Sex can save your life.
Getting it on increases long-term survival rates after a heart attack, according to a new study published in the American Journal of Medicine.
The 1,120 male and female participants, all 65 or younger at the time of their first heart attack in 1992 or 1993, were tracked by researchers through 2015.
By then, 524 of them had died.
Of the survivors, those who had done the deed multiple times a week were 27 percent less likely to die during the study period. Those who got lucky once a week were 12 percent less likely to die, and those who scored some tail infrequently were 8 percent less likely to die.
Post-heart attack intercourse was even more vital for a longer life, researchers found.
Doing it weekly following a heart attack decreased mortality rates by 37 percent, more than once a week meant a 33 percent survival bump, and less than once a week made for a 28 percent increased life expectancy, compared to participants who never got any at all after their heart attack.
Age, health and relationship status were also predictive death rate factors.
“Not surprisingly, the people who were sexually active were more likely to be in a relationship, were younger and generally healthier,” Andrew Steptoe, head of University College London’s Research Department of Behavioural Science and Health, tells Reuters.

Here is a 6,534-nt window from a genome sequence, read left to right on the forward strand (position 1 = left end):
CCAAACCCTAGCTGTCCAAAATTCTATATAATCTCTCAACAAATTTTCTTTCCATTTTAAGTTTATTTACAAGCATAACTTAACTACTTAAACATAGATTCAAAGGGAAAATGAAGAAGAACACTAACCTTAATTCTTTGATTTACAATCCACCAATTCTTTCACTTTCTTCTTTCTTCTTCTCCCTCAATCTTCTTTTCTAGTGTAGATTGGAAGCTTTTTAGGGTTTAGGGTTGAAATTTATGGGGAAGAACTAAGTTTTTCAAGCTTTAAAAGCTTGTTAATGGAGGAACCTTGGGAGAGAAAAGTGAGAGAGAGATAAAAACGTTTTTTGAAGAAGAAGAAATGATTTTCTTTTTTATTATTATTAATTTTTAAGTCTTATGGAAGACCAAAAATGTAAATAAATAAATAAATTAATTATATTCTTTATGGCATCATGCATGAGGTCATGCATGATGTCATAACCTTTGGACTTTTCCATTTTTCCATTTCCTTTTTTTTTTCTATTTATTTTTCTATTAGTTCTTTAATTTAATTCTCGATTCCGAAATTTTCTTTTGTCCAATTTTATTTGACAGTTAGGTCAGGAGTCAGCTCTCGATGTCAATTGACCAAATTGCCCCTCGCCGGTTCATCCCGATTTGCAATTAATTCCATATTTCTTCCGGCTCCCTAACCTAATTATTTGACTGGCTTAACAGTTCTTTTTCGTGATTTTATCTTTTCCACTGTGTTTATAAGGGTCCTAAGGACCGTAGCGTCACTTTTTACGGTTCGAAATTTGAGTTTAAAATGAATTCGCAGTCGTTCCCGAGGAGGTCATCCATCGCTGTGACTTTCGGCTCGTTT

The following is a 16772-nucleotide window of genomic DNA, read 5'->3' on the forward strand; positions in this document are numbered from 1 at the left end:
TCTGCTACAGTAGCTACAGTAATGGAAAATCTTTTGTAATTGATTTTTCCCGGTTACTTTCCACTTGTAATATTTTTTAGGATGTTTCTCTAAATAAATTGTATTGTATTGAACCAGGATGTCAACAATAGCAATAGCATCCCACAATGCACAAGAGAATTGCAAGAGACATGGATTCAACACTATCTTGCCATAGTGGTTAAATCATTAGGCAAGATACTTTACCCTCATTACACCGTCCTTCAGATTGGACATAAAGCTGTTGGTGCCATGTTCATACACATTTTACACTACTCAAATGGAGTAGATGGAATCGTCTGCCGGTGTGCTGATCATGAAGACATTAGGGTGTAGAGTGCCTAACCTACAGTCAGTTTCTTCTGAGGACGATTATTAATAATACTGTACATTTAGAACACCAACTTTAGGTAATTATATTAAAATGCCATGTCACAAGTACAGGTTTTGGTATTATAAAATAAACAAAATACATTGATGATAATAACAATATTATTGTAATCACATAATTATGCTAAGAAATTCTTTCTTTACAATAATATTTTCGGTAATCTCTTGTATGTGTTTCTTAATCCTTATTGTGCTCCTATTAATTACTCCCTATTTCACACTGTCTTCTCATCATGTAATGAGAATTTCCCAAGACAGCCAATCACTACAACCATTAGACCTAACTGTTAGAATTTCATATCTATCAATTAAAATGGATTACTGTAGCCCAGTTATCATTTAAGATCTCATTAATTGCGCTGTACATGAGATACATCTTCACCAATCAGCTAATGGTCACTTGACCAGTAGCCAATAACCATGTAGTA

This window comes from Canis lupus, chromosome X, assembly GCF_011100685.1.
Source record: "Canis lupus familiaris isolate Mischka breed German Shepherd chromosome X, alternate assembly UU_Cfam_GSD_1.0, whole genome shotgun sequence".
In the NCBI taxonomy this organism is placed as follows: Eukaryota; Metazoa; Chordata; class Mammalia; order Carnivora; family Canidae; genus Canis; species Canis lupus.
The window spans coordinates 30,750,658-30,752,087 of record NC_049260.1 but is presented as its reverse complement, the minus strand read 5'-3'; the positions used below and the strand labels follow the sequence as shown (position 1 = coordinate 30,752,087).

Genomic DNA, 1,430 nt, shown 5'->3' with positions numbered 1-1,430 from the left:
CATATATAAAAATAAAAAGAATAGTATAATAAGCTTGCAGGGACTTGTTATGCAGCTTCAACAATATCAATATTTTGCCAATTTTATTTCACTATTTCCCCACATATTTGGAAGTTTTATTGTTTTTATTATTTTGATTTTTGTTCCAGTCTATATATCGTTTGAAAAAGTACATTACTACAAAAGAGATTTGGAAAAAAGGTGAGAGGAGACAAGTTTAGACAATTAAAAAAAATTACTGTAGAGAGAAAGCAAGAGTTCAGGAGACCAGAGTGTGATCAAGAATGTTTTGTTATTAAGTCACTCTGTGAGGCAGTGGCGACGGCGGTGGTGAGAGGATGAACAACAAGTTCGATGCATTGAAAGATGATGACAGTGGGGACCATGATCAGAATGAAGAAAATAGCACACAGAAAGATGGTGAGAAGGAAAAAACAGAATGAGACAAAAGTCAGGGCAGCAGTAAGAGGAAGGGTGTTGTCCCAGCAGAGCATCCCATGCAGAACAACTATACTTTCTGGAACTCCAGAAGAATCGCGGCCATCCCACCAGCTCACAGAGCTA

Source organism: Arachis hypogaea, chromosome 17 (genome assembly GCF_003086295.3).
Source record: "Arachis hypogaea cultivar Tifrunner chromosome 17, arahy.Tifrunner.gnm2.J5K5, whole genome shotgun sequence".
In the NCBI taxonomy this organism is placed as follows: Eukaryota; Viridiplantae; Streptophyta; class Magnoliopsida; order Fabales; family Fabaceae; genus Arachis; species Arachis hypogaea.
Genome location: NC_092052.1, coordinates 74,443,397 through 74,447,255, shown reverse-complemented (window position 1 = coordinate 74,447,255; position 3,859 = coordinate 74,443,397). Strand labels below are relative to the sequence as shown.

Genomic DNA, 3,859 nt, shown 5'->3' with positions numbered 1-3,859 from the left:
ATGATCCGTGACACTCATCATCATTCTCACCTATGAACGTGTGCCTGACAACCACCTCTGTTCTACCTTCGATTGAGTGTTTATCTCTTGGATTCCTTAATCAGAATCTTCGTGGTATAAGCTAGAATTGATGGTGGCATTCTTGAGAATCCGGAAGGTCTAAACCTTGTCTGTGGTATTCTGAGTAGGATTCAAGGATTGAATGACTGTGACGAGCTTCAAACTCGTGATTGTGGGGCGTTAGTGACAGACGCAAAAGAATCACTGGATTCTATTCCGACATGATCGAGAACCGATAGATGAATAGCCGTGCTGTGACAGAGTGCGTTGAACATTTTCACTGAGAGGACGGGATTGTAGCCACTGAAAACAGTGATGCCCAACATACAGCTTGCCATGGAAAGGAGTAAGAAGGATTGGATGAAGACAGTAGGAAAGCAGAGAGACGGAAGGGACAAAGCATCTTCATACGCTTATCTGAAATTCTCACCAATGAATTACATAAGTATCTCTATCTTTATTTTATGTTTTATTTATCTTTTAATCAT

Participants who got the most prior to their heart attacks were on average 49 years old, researchers found, while those not getting any were around 58 — and more likely to have high blood pressure, high cholesterol, diabetes and chronic health problems.
“Sexual activity is often part of a close and loving relationship as people age, but the relationship is probably more important than the sex,” says Steptoe, who was not involved in the new study. “Although regular sex is part of healthy aging, people should not feel that they ‘ought’ to have sex in order to try to live longer.”
Less than half of the celibates lived with a partner — while 94 percent of those having sex multiple times a week had live-in lovers — and a majority 67 percent hadn’t exercised at all in the year before their heart attack, while 45 percent of the most voracious love-makers did.
Adjusting for age, lifestyle, socioeconomic factors and health concerns weakened the connection between sex and survival, study authors found, noting that sexual activity is possibly a sign and not a cause of superior health.
Heart attacks during sex, however, can be lethal. Research in 2017 found that less than 1 in 5 men survive when their heart attack occurs midcoitus.
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